Fact: eight million tonnes of plastic end up in our oceans every year, killing and harming marine life. Though plastic is one of the worst threats to the environment, we have the ability to control it — by buying items with less or no plastic packaging, therefore sending messages to global companies via financial choices.

    #5 Break the Fast Fashion Habit

    The theme of Earth Day 2021 is Restore Our Earth™ and nowhere is this more important than in our relationship with brands. If you want to make a difference somewhere, start with your closet. Fast fashion is addictively cheap and fun, glamorizing fashion trends via huge social media campaigns and promising next-day delivery. At its most extreme, fast fashion brands create garments so cheap that they seem designed for single-use — disposable fashion.

    The dark side of fast fashion is the environmental destruction it brings about, as well as global issues in modern slavery and gender inequality. Fast fashion’s use of social media also encourages shopping addictions and leverages FOMO as a buying factor.

    To break the cycle, you can:

    Last but not least: beware of greenwashing claims! Fast fashion and sustainability cannot belong in the same sentence.

    #6 Unplug and Opt Outside

    The sun is shining and your friends are free. Forget your screens, forget your phones. Unplug! Get together for an afternoon outside and breathe some fresh air.

    You can go for a walk, ride your bikes, go skateboarding or if you live by the water, go swimming, surfing or kayaking. Obviously, getting together for a picnic is perhaps the most enjoyable of all.

    #7 Upcycle Old Clothes and House Items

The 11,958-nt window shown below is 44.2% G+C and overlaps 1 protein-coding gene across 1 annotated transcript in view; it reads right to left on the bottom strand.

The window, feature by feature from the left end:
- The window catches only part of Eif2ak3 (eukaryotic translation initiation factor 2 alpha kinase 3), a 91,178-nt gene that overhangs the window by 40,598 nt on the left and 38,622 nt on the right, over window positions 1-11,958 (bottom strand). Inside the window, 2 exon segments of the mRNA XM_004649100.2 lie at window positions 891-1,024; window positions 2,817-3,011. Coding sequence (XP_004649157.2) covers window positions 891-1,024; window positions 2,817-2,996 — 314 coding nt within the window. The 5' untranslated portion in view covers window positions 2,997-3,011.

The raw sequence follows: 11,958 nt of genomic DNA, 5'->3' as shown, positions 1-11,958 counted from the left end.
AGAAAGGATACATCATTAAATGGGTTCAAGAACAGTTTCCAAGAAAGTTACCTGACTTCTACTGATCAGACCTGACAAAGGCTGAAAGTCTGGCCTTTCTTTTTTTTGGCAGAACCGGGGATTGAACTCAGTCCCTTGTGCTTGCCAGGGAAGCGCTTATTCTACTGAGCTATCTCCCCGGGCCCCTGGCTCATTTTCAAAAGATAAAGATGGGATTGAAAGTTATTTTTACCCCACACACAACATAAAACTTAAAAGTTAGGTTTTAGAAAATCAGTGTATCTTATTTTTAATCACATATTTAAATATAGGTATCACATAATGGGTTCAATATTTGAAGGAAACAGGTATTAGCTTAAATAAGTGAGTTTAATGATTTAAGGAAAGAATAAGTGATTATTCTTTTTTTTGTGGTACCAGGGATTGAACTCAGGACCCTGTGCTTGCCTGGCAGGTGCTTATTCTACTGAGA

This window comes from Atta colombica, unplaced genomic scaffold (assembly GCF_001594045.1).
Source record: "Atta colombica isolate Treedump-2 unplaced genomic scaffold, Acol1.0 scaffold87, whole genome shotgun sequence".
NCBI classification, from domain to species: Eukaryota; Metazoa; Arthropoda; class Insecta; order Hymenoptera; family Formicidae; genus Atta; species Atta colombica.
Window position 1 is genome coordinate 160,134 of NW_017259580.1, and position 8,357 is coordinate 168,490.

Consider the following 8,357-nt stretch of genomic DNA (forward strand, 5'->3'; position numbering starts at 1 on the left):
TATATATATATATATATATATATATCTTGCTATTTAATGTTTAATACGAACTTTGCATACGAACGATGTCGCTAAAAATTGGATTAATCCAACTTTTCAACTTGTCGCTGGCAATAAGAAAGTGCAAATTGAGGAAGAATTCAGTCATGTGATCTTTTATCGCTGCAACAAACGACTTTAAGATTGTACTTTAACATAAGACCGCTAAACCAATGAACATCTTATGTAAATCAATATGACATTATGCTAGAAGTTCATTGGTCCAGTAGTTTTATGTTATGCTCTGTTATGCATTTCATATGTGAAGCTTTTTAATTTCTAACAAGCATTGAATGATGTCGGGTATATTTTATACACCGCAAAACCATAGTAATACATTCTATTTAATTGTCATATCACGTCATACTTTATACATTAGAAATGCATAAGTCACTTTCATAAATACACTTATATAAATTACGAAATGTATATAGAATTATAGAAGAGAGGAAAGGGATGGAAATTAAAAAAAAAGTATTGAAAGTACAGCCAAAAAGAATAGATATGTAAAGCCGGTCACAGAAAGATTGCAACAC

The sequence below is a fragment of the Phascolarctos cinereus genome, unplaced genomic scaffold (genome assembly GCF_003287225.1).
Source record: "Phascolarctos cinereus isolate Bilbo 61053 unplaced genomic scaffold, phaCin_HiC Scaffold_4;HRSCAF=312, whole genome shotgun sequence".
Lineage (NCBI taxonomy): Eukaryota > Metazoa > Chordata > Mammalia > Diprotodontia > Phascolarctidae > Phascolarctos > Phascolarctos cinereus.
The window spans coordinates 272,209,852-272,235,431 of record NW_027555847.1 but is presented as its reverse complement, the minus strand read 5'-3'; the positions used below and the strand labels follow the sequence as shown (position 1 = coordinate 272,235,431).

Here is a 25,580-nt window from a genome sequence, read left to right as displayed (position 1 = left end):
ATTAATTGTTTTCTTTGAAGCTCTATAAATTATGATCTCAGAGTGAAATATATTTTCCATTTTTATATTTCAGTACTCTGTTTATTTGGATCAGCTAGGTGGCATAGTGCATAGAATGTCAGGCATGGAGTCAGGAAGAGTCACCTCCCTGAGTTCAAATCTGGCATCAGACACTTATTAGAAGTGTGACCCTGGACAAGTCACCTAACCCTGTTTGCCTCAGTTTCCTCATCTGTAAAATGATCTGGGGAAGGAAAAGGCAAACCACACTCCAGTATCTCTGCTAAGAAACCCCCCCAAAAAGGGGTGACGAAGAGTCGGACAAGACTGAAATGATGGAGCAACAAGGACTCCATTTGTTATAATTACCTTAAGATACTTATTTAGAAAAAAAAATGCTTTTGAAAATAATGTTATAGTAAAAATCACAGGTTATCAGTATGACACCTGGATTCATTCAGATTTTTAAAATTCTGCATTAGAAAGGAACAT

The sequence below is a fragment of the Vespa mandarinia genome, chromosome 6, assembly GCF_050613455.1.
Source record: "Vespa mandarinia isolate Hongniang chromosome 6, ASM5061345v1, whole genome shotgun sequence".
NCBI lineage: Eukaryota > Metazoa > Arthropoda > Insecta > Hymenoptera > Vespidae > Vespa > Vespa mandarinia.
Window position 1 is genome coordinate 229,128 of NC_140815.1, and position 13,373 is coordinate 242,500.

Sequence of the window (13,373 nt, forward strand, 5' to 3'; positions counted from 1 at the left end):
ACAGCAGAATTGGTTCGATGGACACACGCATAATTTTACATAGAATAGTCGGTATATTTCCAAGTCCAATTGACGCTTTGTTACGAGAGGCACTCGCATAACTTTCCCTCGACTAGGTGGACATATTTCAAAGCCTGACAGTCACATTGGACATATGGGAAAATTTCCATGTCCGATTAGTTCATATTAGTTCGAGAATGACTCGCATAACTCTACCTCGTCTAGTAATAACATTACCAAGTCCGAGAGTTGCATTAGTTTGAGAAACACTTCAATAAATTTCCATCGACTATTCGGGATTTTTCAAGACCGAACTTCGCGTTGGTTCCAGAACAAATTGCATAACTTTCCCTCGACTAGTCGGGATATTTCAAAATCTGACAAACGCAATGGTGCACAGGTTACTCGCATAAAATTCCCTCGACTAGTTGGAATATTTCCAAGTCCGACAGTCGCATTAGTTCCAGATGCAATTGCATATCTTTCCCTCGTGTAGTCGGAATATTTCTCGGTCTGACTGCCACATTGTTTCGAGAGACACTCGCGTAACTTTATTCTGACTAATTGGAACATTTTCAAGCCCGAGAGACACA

Let’s assume that teens have drawers full of old teeshirts. What can you do with an old teeshirt? An outgrown pair of jeans? With minimal effort, they can be turned into cool new wardrobe items.

    You can check these 15 DIY upcycling projects and the boy scouts’ upcycling ideas.

    #8 Attend an Earth Day Event

    Earth Day activities also include rallies, workshops, concerts and events that are free to attend for everybody. Grab your friends and pick an Earth Day event near you. EarthDay 2021 has a map list of all events and you can switch to a calendar view to browse more easily.

    If you are passionate about a different idea, you can create your own Earth Day event, such as a nature clean-up, on the Earth Day website.

    #9 Start a Petition

    Sisters Ella and Caitlin took on McDonald’s and Burger King to ban plastic toys in their kids’ meals (they won). The directors of Netflix documentary Seaspiracy petitioned the environment secretary, to create and enforce ‘no-catch’ marine reserves in at least 30% of UK waters.

    These are only two examples where if you want something to change, you too can do something about it. You can start a petition on and share it at school. If you are unsure how to go about sharing, enlist the help of your teachers. Teachers love projects, particularly when they benefit the environment.

    #10 Bring Climate Education Week to School

    Do you have a science teacher who’s really cool? maybe another teacher? The Earth Day website has a full page of Earth Day educational lessons with K – 12 students. You’re bound to find something you will enjoy.

    Last but not least…

    Earth Day is on April 22. Save the date.

    More on Earth Day